The dollar was pinned close to an eight-week low against the yen on Friday as escalating tension over North Korea dominated currency markets thinned out by the summer holidays in Europe and the United States.
The yen gained more than 0.2 percent in Asian time as investors took their money out of higher-yielding currency plays following another warning from President Donald Trump to Pyongyang.
It stood 0.16 percent down on the day at 109.03 yen per dollar by 1047 GMT. The dollar index, which measures its strength against a basket of currencies, was roughly flat at 93.420.
“More likely than anything else, the price action was a function of an overextended U.S. equity market that has been in need for a healthy correction off record highs,” LMAX Exchange analysts said in a morning note.
“The direction in global equities will likely play a major role in the yen’s direction today, while the market will also be interested to see what comes of US CPI data.”
The Korean story has seen the yen gain around 1.5 percent this week, its biggest rise since mid-May. The 1.3 percent gain for the market’s main other choice for borrowing to fund speculation, the Swiss franc against the euro, is its biggest rise in more than a year.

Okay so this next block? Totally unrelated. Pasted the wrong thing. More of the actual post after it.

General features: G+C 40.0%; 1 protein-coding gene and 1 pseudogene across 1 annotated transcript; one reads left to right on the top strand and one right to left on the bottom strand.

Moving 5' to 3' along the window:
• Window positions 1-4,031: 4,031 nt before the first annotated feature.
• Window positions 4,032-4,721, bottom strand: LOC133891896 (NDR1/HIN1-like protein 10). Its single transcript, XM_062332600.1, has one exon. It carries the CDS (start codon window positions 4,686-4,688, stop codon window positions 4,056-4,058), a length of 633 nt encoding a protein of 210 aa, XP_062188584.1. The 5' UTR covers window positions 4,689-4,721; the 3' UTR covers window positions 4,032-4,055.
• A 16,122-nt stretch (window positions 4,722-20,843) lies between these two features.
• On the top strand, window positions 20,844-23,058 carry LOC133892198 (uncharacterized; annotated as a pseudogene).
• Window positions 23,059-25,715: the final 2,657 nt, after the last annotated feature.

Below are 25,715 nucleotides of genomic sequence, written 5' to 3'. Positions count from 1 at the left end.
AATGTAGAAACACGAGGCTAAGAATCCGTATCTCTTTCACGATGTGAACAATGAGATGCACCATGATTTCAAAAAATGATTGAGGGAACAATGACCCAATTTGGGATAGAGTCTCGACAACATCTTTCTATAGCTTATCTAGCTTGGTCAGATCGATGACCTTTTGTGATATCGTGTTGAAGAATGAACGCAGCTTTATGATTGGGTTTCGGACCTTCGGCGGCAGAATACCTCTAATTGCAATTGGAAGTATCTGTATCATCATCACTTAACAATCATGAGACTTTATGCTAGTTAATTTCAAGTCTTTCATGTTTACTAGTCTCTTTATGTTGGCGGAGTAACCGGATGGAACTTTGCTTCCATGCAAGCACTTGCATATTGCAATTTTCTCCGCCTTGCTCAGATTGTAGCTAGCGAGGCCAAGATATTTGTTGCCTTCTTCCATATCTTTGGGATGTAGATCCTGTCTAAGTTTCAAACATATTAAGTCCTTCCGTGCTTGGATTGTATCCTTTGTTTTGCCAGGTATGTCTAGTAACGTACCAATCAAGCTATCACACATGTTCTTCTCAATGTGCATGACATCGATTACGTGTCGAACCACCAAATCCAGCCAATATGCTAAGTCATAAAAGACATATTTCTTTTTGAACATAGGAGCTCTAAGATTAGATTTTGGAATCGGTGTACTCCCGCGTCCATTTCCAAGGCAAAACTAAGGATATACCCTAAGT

That in part reflects recent price action and positioning on both. A rise in expectations for global inflation has left investors generally short of the two currencies and the turnaround in the franc this week by contrast follows its worst week since the Swiss National Bank removed a ceiling on the currency in January 2015.
Raising their forecasts for the euro, Morgan Stanley analysts said Switzerland’s asset management industry, which has held or hedged huge inflows in francs since the euro zone’s debt crisis took hold in 2010, would finally begin to reduce its franc position in the months ahead.
In a note sent to clients late on Thursday, the U.S. bank predicted the single currency would rise to $1.25 in the first quarter of next year and reach parity with sterling for the first time.
“With (the euro zone’s) political and economic outlook looking better, Swiss accounts could emerge as a main euro buyer, pushing the euro up across the board,” they said.
The euro, which hit its highest since the start of 2015 on Aug. 2, dipped 0.1 percent to $1.1761 in morning trade in Europe.
It was 0.2 percent lower at 1.1310 francs, compared with highs of 1.1537 francs hit a week ago.